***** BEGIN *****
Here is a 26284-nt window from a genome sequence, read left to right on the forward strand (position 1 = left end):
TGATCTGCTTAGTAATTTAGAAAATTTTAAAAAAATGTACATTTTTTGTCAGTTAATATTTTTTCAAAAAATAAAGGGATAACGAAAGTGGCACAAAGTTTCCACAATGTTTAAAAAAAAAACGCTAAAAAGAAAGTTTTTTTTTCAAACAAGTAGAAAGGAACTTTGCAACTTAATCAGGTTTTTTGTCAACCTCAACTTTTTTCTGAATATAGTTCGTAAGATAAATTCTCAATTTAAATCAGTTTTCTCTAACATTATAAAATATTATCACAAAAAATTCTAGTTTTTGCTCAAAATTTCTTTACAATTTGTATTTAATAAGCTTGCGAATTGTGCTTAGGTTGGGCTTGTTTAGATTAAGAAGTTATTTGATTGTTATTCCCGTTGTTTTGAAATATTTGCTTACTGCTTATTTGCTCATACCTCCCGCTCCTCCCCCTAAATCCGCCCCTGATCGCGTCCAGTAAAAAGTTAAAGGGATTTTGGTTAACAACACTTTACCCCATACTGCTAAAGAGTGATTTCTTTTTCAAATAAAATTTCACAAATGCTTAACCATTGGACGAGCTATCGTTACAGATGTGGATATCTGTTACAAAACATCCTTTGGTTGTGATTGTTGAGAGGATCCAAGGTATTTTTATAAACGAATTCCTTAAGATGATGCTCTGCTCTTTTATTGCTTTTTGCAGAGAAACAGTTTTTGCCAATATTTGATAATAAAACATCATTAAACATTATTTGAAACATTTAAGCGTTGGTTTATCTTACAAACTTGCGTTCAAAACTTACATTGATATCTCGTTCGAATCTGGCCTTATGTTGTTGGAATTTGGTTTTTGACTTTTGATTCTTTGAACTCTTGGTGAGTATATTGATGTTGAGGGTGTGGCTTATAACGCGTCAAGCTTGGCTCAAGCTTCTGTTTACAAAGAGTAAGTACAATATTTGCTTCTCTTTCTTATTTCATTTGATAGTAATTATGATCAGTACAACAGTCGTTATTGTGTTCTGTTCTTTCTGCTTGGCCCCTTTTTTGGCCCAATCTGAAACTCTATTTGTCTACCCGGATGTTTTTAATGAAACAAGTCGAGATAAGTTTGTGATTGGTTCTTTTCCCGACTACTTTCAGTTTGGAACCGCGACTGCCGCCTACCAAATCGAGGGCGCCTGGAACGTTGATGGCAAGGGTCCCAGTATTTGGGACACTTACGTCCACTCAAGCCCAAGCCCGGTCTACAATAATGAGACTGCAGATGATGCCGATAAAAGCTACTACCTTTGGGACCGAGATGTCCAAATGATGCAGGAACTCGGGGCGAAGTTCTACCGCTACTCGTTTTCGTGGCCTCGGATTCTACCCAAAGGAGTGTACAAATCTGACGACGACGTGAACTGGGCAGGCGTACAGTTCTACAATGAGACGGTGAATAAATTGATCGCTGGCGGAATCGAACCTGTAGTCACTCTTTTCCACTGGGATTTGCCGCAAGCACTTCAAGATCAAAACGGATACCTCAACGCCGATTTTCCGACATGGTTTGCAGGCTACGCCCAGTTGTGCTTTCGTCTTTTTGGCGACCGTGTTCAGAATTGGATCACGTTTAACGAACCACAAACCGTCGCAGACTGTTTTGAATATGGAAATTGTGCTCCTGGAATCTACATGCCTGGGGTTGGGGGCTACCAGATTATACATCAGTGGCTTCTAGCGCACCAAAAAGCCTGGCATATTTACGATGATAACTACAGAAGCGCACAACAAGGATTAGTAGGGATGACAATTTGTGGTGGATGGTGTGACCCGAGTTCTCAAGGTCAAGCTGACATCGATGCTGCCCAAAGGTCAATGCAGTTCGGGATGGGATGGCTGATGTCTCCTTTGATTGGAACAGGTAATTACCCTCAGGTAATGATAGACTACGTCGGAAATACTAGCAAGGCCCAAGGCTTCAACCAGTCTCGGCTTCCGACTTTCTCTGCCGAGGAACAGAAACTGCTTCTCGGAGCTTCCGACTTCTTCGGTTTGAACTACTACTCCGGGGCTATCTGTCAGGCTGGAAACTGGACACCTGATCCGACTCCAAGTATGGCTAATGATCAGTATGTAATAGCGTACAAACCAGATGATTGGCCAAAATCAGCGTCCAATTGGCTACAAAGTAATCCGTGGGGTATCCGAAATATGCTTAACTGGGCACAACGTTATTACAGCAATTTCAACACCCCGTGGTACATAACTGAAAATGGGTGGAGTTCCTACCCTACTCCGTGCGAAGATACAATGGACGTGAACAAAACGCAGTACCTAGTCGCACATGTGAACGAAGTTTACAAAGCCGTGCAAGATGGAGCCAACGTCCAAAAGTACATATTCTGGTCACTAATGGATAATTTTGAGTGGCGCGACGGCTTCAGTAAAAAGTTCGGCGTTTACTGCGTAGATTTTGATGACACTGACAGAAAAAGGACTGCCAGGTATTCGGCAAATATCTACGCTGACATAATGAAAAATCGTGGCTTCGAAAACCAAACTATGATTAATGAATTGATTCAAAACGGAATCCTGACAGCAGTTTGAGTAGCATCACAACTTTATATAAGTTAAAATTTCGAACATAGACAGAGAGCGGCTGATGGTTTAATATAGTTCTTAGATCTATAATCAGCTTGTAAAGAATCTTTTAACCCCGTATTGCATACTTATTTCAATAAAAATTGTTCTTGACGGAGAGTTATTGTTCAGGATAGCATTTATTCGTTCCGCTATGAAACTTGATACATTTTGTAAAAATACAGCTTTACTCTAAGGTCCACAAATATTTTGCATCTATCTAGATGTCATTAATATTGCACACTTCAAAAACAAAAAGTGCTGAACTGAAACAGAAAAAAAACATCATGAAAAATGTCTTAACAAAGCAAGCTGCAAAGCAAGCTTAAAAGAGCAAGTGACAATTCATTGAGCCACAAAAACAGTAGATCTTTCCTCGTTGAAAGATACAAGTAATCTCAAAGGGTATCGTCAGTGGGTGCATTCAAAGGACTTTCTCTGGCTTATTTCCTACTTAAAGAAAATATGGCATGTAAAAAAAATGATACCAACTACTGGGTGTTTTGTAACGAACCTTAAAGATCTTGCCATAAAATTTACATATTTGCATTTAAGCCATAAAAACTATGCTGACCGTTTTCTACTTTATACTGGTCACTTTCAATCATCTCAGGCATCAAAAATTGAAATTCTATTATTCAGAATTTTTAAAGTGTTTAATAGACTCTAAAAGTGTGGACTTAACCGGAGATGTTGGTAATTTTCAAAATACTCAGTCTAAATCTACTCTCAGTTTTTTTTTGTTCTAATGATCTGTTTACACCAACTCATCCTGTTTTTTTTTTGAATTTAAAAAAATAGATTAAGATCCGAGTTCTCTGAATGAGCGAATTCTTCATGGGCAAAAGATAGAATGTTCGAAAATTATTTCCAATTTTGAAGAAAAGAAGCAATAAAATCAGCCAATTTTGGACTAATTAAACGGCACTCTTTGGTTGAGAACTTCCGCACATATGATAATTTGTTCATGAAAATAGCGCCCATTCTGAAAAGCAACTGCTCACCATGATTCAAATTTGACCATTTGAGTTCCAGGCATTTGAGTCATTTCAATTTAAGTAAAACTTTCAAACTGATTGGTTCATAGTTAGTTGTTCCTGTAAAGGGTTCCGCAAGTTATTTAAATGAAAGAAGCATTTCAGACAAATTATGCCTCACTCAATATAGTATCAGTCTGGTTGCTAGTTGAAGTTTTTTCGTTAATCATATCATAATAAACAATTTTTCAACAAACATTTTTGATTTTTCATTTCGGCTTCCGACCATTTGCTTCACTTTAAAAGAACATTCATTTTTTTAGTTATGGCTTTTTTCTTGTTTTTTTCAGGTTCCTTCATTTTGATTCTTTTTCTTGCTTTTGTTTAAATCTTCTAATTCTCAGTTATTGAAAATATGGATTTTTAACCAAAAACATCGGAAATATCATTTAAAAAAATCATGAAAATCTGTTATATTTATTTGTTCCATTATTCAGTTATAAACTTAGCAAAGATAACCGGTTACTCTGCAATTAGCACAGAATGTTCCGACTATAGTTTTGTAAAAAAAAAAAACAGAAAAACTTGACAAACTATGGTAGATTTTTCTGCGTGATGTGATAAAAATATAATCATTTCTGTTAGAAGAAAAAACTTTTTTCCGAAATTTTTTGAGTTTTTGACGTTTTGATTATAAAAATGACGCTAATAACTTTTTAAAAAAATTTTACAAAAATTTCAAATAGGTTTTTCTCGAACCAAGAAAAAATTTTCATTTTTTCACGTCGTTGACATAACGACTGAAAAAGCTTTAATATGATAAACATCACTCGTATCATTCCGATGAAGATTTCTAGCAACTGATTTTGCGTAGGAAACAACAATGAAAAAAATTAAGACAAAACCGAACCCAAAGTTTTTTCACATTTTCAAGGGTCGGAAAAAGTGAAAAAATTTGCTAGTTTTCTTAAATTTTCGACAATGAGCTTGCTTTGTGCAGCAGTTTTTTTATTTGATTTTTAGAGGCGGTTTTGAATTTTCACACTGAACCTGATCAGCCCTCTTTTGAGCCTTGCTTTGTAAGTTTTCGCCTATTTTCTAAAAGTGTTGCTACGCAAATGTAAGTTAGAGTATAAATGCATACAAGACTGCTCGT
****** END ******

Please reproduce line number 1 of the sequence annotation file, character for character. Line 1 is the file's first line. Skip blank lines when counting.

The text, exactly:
Here is a 26284-nt window from a genome sequence, read left to right on the forward strand (position 1 = left end):